How To Reupholster A Wingback Chair: 5 Easy DIY Steps

A wingback chair is comfortable, but it can be expensive at times. If you know how to reupholster a wingback chair, however, you can get them for a fraction of the price in thrift stores or just upgrade an old one that you already own.

Reupholstering a wingback chair cannot be done on a weekend if you’re only just learning. You have to break the chair apart to make it look new again. However, with time and patience, you should be able to make improvements until you finish the project.

how to reupholster a wingback chair


Materials Needed For Reupholstering

  • 9 to 10 yards of fabric
  • Upholstery staple gun and air compressor
  • Pliers
  • Staple remover
  • Jute webbing
  • Webbing stretcher
  • Regulator
  • Cotton piping
  • Polyester batting
  • Cotton batting
  • Stuffing
  • Burlap
  • Twine
  • Dust cover
  • Cardboard tack strip
  • Flex-grip


Reupholstering A Wingback Chair


Step #1. Break down the wingback chair

Remove pieces of the chair layer by layer. Remove the existing fabric and trim of the chair, all the way down to the batting. You can opt to save the pieces you tore off as they can be used as patterns.

Remove all the old staples because you will need space for new ones. It is also best to have a flat surface to tuck in your new fabric. You will also need to expose the inner framework of the chair by removing the foam near the bottom edge.


Step #2. Begin reupholstering

Start with the seat deck. You will have to sew a seam in the deck where the arms meet the seat.

Hand-sew through the seam allowance down into the frame of the chair using carpet threads. This will secure the deck fabric to the base of the chair.

Once attached, push the deck fabric through the side opening, under the arms, and pull the front portion down over the edge. Staple the fabric in place.

Using this method, work around the chair. After the seat deck, work on the interior sides, the interior back, and finally, the exterior sides and back. Once the front portion of the chair’s decking is stapled, you can secure the sides and back.


Step #3. Attach the interior side pieces

Using the old piece as a pattern, cut your new fabric, adding about two inches along the edges. Staple the pieces in place and pull back the edge of the fabric through the opening in the back.

Once stapled in place, you can trim the excess fabric using an Exacto knife. Moving to the interior back of the chair, staple the fabric in place across the top and fold it over the edge at the corner. Push the excess fabric through the back and secure it with a stapler.


Step #4. Work on the exterior

Begin with the exterior back and sides when making your side seams. Most will use a metal tape track system, but you can use seams, instead.

Cut your fabric pieces to size and pin them directly onto the chair. Run a line of pins down to the corner.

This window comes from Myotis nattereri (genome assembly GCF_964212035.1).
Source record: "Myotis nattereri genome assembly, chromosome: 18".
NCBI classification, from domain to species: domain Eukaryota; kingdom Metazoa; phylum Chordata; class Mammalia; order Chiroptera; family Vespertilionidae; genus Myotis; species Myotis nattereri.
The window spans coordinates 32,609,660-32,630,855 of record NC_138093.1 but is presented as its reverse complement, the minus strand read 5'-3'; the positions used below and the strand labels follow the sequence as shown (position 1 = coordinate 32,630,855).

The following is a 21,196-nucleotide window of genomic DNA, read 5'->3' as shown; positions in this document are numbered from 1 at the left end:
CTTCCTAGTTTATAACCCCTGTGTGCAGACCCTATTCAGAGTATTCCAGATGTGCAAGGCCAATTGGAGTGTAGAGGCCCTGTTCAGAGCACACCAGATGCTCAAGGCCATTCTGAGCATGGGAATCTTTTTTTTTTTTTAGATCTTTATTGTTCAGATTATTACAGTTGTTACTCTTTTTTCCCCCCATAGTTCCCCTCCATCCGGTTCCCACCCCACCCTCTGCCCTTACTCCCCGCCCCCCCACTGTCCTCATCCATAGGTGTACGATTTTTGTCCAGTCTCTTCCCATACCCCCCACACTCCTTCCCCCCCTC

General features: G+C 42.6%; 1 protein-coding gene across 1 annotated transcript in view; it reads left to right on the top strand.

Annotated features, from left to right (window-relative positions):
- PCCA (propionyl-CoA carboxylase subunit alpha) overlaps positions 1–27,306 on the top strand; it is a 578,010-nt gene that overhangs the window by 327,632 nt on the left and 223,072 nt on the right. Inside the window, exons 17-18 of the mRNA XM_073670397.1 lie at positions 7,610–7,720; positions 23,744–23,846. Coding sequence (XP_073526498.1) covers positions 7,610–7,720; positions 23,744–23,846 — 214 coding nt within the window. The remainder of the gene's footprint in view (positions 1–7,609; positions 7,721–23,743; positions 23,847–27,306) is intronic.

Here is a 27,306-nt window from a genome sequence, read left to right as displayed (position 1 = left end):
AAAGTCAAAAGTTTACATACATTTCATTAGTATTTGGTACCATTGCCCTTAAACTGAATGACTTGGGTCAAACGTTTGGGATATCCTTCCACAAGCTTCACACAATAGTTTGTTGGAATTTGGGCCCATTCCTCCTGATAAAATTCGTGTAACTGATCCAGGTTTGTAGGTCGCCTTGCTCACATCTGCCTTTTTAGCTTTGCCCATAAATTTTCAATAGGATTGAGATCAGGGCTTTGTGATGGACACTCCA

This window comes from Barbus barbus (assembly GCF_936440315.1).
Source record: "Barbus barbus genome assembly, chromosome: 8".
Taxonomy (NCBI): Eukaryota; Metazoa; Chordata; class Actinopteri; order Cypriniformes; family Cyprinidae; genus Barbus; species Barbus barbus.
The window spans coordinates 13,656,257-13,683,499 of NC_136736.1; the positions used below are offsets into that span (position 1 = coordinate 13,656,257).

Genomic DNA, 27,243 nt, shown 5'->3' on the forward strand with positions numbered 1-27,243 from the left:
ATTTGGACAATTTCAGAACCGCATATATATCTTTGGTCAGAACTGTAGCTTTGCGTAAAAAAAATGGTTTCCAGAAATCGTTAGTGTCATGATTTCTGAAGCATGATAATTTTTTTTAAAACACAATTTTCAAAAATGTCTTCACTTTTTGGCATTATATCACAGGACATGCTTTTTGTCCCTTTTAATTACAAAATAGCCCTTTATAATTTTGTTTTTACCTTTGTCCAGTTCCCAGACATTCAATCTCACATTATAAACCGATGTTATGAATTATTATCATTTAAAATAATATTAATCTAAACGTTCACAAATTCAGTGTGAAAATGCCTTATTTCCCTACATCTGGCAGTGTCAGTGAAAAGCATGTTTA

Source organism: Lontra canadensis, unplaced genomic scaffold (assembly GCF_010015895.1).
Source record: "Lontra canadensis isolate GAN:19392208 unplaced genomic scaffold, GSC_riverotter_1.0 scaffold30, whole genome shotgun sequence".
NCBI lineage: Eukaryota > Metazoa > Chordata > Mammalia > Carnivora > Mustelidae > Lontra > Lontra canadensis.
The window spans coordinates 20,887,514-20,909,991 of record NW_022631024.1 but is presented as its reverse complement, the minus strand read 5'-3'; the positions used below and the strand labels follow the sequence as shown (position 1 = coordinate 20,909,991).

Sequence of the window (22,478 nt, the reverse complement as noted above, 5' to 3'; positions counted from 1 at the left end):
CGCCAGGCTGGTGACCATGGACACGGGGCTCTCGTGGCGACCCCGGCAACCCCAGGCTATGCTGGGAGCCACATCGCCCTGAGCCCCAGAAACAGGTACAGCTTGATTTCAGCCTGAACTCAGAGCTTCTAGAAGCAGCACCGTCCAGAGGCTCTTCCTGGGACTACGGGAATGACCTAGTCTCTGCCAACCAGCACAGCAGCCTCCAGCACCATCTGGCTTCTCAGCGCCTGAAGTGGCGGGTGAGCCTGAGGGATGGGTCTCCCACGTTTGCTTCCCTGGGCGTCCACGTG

Sew the side of the seams and trim any excess to remove bulk. Staple the exterior back pieces in place.

Begin with the back top, and then the sides. Make sure to keep the seams running down the edge of the frame.

When all the fabric is on and the excess fabric has been trimmed, use hot glue to apply twill tape. This will cover the staples and will make your chair look more refined.

Using a measuring tape, mark off every inch of the tape with a pen and hammer in a carpet tack at every mark.


Step #5. Make the cushion cover

In making the cushion cover, use the envelope closure method. Cut the top piece first, tracing around the old fabric while adding seam allowance. Attach the side panel portion.

For the envelope closure, the bottom piece of the cushion cover is made of two pieces that will overlap for at least three inches. Cut the two pieces and make a finished edge at the openings.

Sew the pieces onto the side panel portion and line up the edges. Turn the cover right side out and stuff the cushion batting inside.


Tips To Make Reupholstering Easier


  • Follow basic safety rules

Be cautious and work safely. Use good quality working gloves and safety eye goggles when necessary. Put all the loose staples and tack strips in a box to keep people from stepping on them.

  • Take photos

Take photos of each step when you remove the fabric so you can reverse the steps when putting the new ones on.

  • Use old fabrics

If you break the chair apart properly, you can use the old fabrics as templates for your new fabric and covers.



Now that you know how to reupholster a wingback chair, you can take on the challenge of making something old into something beautiful. Whether you are reupholstering your old wingback chair or if you found a good bargain at a vintage store, you can roll up your sleeves to start a worthwhile project. Take it slowly, but steadily, and you will have a gorgeous piece of furniture soon.

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